Gardening


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Gardening

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If this is your first season of yard care and gardening, heres the advice I wish Id been given when I was in your shoes.

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Easy Mod Podge French pots

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Transforms your rain spouts into a decorative climbing support of greenish black powder-coated weather proof aluminum

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Modern Formal Garden AMS Landscape Design Studios, Inc. by AMS Landscape Design Studios, Inc. Today, the formal parterre garden can be modified to fit any design scheme. We love how this example contains many traditional elements but is comfortable for lounging and contains modern touches that fit with the design scheme of the rest of the house.

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Add to Ideabookby Frank & Grossman Landscape Contractors, Inc. by Frank & Grossman Landscape Contractors, Inc. Formal parterre gardens traditionally contained some sort of focal point or central feature around which the rest of the garden was designed. This statue is beautiful and looks to be the focal point of this yard. Fountains or other water features are also fantastic anchors to the garden, and, for extra credit, incorporating an animal form makes them even more authentic.

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One color, many textures. An all-green planting scheme does a good job of illustrating how our eye reads textures in a single palette. The row of feathery papyrus stalks is silhouetted in front of a retaining wall, while the rounded clipped-box shapes on the hillside above have a heavier volume. Together, these different green textures create a pleasing visual tension — and balance.

Garden Design Essentials: Texture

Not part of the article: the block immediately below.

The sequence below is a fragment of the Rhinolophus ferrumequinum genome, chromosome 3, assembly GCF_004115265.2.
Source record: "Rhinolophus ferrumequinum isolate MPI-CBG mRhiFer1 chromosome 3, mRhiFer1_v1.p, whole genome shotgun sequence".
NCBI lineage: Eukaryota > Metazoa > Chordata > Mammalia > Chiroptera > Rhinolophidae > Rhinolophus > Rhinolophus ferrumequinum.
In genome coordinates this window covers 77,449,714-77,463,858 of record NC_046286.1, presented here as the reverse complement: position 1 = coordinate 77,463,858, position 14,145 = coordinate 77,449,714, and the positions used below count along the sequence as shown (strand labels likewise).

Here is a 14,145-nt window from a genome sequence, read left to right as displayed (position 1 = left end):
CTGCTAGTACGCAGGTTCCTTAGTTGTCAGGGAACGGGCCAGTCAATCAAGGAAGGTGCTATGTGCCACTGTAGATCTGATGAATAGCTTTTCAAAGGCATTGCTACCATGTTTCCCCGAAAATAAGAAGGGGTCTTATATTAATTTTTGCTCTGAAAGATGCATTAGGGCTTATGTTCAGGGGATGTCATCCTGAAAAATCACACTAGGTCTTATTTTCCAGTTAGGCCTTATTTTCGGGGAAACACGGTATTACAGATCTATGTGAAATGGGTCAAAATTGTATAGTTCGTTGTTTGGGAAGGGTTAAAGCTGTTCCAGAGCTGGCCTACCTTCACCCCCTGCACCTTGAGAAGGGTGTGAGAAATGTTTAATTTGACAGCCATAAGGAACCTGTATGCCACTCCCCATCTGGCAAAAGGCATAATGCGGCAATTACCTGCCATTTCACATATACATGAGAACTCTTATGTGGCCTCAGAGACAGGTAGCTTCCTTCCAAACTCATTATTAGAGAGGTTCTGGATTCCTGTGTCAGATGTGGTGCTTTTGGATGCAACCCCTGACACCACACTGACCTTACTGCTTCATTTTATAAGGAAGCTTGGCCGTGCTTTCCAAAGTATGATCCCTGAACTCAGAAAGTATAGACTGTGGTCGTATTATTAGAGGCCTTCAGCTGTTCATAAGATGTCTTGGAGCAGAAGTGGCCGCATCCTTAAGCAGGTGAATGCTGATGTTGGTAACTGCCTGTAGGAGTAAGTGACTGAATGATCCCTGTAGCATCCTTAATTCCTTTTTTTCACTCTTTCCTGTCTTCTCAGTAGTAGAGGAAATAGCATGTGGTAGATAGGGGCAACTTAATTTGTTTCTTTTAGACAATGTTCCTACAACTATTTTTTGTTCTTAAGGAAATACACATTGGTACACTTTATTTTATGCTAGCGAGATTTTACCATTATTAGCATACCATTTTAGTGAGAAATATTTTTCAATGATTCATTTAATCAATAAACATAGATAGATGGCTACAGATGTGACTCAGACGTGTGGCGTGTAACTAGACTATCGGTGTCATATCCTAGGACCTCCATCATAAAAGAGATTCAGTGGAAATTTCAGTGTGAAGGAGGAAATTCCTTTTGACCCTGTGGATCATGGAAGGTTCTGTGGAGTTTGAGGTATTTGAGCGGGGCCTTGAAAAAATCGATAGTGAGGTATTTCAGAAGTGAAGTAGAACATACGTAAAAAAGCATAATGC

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Garden Design : Texture At least two of the senses come into play when you bring texture into the landscape: touch and sight. Nothing could be truer in the outdoor world. Everything from smooth, polished river rocks to thorny agave plants has an inherent texture. But texture can be seen, too. Visual texture is an important design element for

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Great Flower bushes

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Move Pantry Plants Outdoors All the pantry plants you started off indoors over the winter can now start making the journey outdoors. Start with cold-hardy plants like beets and turnips, and save the ginger and potatoes for a little later in the month.

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You can also take cuttings from fall-blooming plants like this Montauk Daisy. When the buds start to open, the plant is in an active growing phase and will develop roots quickly when cut. Hardy plants like this can literally just be stuck into the ground and more than half will root without any help from you. Fussier plants may require rooting hormone, soilless starter pots and loads of attention.

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Transplant Perennials Once plants start emerging from the ground in spring, they are ready to be transplanted. This creeping sedum ('dragon's blood') is a good candidate for division. Simply dig up pieces of the plant with roots attached and plant the pieces elsewhere in your garden. The cloudy skies and abundant showers of April will help the newly transplanted babies get off to a good start.

Garden Musts for April

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Learn how to make newspaper pots at Cottage Hill Blog.

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Start More Seeds It is a good idea to start seeds in waves. You might have planted some earlier, and you might want to plant another set now. If temperatures are still too cold, try starting seeds in homemade cold frames. Make sure you save some for more planting later

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